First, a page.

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Evidence-Based Complementary and Alternative Medicine
Volume 2 (2005), Issue 4, Pages 549-556
Original Article

Fertilization-Induced Changes in Growth Parameters and Antioxidant Activity of Medicinal Plants Used in Traditional Arab Medicine

1The Galilee Society R&D Center (Associated with Haifa University), PO Box 437, Shefa-Amr 20200, Israel
2Department of Pharmacology, Bruce and Ruth Rappaport Faculty of Medicine, Technion-ITT, Haifa, Israel
3Faculty of Food and Biotechnology, Technion-ITT, Haifa, Israel

Received 24 March 2005; Accepted 26 September 2005

Copyright © 2005 Hassan Azaizeh et al. This is an open access article distributed under the Creative Commons Attribution License, which permits unrestricted use, distribution, and reproduction in any medium, provided the original work is properly cited.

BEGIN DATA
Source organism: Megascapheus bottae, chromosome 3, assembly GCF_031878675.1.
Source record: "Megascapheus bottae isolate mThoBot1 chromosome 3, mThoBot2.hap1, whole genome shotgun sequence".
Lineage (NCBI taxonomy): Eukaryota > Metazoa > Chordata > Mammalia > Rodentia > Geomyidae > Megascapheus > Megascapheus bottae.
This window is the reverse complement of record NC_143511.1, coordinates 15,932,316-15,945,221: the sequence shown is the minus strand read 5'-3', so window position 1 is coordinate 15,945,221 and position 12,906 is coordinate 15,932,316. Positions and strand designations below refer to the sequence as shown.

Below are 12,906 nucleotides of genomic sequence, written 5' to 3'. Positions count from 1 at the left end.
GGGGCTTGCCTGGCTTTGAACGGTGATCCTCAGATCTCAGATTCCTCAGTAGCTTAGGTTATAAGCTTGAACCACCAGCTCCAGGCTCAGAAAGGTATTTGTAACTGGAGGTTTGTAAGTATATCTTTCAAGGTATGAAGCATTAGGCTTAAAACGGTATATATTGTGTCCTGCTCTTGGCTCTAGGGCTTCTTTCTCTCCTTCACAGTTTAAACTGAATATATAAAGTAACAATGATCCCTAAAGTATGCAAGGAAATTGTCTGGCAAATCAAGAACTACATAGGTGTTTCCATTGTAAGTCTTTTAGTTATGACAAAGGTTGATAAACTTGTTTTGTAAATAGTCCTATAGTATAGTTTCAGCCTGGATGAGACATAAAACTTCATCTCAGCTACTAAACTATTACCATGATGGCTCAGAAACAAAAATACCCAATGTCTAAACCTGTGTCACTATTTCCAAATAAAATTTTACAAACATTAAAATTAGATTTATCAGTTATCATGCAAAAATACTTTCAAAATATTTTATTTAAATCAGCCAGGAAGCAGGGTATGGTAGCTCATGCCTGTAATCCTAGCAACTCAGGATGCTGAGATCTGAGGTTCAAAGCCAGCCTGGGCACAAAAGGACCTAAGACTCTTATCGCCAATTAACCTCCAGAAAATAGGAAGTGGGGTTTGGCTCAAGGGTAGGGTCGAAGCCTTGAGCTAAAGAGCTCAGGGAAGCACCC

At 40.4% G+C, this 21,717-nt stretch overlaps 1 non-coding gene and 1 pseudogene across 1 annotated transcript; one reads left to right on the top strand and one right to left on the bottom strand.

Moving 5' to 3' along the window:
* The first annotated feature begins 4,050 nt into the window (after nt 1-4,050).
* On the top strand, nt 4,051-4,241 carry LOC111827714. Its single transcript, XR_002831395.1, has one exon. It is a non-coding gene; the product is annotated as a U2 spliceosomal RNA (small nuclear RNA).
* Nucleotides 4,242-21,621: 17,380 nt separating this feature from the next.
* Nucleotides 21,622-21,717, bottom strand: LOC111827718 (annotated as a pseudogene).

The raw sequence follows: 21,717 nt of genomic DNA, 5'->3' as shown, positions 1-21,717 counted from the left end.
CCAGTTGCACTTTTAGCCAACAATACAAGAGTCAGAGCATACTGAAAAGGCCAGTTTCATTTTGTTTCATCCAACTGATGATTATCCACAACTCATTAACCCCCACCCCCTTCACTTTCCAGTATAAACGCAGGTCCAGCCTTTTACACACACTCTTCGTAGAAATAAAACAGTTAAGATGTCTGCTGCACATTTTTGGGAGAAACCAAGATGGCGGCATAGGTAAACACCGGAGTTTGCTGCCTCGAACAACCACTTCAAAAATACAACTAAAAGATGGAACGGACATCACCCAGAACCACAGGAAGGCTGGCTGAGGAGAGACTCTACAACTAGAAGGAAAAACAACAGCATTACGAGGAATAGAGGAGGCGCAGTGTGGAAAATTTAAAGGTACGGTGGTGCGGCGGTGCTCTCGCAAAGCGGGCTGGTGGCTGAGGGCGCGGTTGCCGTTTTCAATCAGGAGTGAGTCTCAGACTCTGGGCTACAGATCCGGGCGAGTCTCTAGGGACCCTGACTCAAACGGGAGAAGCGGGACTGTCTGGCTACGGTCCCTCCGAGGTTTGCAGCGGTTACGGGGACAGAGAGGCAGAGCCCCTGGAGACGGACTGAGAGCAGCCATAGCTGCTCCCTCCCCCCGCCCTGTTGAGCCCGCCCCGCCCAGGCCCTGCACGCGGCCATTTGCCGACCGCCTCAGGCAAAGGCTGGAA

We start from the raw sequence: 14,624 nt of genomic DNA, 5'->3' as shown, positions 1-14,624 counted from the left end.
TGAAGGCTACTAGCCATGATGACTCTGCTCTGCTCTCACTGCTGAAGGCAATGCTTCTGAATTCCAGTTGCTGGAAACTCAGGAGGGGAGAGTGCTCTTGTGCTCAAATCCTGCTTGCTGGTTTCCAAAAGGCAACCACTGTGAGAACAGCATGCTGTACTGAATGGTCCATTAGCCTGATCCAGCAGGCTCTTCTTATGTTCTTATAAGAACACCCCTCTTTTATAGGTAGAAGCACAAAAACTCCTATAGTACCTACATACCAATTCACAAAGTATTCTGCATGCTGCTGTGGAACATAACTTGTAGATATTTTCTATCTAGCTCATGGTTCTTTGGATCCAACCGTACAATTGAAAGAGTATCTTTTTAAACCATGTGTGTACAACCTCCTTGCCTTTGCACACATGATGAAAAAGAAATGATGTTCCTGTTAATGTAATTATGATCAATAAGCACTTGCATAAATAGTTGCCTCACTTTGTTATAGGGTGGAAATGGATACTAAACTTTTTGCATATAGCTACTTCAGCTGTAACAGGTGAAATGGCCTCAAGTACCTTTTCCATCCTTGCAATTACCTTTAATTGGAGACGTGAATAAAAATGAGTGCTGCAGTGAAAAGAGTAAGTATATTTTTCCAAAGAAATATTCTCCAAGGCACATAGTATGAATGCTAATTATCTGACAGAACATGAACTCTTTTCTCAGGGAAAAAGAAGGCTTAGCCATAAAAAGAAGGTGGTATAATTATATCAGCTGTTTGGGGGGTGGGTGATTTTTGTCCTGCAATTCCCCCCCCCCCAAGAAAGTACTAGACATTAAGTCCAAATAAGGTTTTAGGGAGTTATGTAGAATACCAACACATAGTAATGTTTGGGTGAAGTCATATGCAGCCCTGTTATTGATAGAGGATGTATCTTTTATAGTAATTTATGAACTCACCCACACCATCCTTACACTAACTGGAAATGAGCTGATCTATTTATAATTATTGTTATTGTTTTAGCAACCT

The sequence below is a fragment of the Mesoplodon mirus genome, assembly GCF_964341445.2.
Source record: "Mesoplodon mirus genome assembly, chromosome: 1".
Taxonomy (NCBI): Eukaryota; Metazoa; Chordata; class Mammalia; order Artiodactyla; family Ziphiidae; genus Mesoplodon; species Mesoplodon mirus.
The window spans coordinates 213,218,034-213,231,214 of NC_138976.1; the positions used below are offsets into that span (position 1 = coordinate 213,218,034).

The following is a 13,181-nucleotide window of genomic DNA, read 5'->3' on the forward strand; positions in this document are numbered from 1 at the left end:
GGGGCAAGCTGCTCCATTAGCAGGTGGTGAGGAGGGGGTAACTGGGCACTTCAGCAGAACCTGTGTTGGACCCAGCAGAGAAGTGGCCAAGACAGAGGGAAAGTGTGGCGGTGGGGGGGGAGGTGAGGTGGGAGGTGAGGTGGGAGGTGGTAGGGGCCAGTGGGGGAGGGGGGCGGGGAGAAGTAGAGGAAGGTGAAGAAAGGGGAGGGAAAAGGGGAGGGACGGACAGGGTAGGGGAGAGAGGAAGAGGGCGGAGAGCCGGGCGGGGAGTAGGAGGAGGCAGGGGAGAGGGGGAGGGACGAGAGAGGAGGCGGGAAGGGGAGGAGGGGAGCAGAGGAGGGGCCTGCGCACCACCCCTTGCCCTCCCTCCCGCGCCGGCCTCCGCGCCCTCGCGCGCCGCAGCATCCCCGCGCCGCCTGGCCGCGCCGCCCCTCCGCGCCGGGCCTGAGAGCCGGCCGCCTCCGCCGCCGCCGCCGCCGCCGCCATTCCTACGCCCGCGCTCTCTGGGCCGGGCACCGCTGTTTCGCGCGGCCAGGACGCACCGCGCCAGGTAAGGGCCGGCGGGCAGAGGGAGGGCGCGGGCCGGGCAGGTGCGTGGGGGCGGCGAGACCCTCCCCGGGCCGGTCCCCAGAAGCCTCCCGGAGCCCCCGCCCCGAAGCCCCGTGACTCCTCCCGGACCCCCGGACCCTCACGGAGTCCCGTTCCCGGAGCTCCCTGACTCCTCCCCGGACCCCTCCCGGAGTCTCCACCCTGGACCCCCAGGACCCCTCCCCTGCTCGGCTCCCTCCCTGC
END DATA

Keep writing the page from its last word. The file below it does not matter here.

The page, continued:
In response to increased popularity and greater demand for medicinal plants, a number of conservation groups are recommending that wild medicinal plants be brought into cultivation systems. We collected four medicinal herbs Cichorium pumilum, Eryngium creticum, Pistacia palaestina and Teucrium polium used in traditional Arab medicine for greenhouse cultivation to assess the effects of different fertilization regimes on their growth and antioxidant activity. Wild seedlings were collected and fertilized with either 100% Hoagland solution, 50% Hoagland solution, 20% Hoagland solution or irrigated with tap water. Plant height was measured and the number of green leaves and branches counted weekly. Thereafter, the aboveground parts of plants were harvested for preparing a water-soluble powder extracts of which antioxidant activity was measured by their ability to suppress the oxidation of β-carotene. Of the fertilization regimes, we found either 20 or 50% Hoagland solution produced the most consistent response of the plant growth parameters. All powders prepared from the four wild growing plants inhibited oxidation of β-carotene. Increasing the amount of fertilizer caused a significant concentration-dependent increase in antioxidant activity of the cultivated T. polium compared with the wild type. In contrast, increasing the amount of fertilizer caused a significant concentration-dependent reduction in the antioxidant activity of powders prepared from the cultivated E. creticum when compared with wild plants. Our results showed that cultivation success should not rely solely on parameters of growth but should incorporate assessment related to indices of therapeutic potential.